Materials from the Postmaster General's Collection

Rarities and Special Holdings

This section of Stamps Take Flight showcases some of the rarest and most unusual holdings of the Postmaster General’s Collection, the modern name of a long-standing government archive.

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Designs for “stamps that never were” for 1975 Postal Bicentennial, showing Benjamin Franklin, Bill Nye, Knute Rockne, “Buffalo Bill” Cody, William Faulkner, and Dr. Charles Drew

Originally, postage stamps were the responsibility of the Third Assistant Postmaster General. By the 1860s, the Third Assistant PMG established a small reference archive to preserve a record of current and previously produced stamps. As more stamps were issued, the archive expanded, eventually growing into today’s wide-ranging collection of die proofs, full panes, stamp art, and more. The examples shown here include a remarkable set of unused stamp designs as well as some of the rarest full panes in the collection.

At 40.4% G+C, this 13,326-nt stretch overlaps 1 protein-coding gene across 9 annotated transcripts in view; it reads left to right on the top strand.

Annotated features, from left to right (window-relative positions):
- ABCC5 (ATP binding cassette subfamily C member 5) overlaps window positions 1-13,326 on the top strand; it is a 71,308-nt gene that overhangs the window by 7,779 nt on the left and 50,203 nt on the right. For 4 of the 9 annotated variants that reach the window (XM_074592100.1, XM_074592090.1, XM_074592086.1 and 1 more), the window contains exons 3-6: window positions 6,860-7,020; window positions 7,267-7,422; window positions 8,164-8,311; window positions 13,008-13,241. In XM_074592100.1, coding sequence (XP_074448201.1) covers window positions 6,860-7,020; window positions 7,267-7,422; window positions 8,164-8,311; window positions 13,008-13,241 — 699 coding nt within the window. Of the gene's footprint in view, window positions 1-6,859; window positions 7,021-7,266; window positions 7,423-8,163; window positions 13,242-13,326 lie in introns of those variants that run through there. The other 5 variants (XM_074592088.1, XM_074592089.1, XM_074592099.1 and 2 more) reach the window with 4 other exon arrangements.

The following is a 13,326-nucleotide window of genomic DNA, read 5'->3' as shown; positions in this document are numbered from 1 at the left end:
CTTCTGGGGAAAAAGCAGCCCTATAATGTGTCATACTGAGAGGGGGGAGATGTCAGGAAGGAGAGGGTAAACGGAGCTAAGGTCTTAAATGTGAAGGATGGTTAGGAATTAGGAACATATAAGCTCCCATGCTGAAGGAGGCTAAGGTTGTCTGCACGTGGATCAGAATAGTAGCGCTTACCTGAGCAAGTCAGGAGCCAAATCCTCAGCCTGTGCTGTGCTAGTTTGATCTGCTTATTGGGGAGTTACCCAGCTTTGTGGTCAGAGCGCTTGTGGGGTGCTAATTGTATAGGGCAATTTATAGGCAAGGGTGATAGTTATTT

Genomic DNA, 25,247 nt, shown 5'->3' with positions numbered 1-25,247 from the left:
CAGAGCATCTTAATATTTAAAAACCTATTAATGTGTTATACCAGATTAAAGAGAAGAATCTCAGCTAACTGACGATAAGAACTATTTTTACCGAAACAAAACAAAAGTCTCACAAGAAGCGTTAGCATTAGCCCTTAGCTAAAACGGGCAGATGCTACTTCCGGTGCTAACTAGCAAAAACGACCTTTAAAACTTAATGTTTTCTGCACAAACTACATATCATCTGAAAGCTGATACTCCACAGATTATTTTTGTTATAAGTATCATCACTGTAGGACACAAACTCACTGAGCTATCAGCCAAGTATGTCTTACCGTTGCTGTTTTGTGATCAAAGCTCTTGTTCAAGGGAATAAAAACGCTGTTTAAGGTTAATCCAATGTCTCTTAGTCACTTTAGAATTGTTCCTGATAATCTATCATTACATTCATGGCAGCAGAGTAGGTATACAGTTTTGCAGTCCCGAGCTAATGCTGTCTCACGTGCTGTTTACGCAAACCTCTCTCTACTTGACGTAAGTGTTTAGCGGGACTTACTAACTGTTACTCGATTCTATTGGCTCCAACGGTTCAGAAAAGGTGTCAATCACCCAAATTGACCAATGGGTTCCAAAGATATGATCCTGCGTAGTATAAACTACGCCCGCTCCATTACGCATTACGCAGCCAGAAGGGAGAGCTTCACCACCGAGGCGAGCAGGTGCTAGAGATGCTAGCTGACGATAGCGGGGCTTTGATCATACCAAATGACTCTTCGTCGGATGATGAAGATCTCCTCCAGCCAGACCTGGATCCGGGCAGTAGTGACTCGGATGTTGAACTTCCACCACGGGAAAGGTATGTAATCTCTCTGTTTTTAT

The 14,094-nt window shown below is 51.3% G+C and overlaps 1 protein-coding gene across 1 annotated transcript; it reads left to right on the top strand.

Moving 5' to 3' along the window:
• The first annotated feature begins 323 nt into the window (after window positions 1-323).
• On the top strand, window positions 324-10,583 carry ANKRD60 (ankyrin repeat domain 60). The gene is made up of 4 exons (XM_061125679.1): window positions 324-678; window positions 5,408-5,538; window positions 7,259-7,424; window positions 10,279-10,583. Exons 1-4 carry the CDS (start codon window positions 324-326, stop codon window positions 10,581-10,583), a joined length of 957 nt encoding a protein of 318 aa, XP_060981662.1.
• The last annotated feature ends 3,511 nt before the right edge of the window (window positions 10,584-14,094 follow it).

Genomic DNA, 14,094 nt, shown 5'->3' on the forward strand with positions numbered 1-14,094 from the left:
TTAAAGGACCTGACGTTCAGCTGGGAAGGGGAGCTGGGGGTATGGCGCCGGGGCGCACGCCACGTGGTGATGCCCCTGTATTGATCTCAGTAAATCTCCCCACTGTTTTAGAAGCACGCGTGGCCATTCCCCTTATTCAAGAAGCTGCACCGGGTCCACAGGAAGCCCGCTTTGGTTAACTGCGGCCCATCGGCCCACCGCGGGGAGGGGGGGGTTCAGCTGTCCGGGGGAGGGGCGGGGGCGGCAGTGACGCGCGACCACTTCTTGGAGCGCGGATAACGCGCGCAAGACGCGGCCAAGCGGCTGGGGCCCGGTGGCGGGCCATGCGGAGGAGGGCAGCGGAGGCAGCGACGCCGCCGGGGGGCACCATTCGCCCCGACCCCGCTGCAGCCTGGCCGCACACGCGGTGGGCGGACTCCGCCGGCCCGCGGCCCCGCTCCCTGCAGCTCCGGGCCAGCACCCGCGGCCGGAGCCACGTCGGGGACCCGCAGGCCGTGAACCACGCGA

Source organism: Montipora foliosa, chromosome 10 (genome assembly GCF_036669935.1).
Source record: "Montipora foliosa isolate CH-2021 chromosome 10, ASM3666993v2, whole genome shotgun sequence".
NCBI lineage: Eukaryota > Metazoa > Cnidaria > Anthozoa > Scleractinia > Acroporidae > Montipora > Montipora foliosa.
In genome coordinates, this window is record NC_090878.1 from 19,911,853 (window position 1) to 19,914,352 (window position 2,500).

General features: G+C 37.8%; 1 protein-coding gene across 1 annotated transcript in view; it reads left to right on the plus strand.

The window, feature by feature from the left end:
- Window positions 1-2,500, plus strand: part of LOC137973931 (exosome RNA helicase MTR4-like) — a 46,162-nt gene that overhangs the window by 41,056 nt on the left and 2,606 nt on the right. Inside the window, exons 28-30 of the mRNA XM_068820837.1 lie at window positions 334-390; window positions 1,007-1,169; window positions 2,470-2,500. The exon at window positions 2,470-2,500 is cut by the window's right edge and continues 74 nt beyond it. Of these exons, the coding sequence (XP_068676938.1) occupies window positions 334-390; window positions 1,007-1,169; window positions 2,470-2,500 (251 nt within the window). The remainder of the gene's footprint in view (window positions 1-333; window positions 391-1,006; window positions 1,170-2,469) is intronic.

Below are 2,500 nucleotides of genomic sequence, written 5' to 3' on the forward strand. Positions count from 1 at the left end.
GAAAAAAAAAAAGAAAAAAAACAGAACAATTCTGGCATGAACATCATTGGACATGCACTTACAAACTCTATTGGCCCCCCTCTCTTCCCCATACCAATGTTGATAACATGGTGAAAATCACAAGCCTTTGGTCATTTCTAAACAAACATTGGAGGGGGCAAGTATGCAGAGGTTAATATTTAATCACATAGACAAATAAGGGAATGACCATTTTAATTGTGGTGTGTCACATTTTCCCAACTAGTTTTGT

Within this section, three special groups of artifacts tell the story of the vast range of U.S. air-and-space mail transport, from a 19th-century balloon to a trip to the Moon. In addition to rare die proofs of the “inverted Jenny” error, they include two extraordinary holdings of the National Postal Museum and the Postmaster General’s Collection—the only known surviving letter carried on the balloon Jupiter in 1859, and the Apollo 15 cover canceled on the Moon.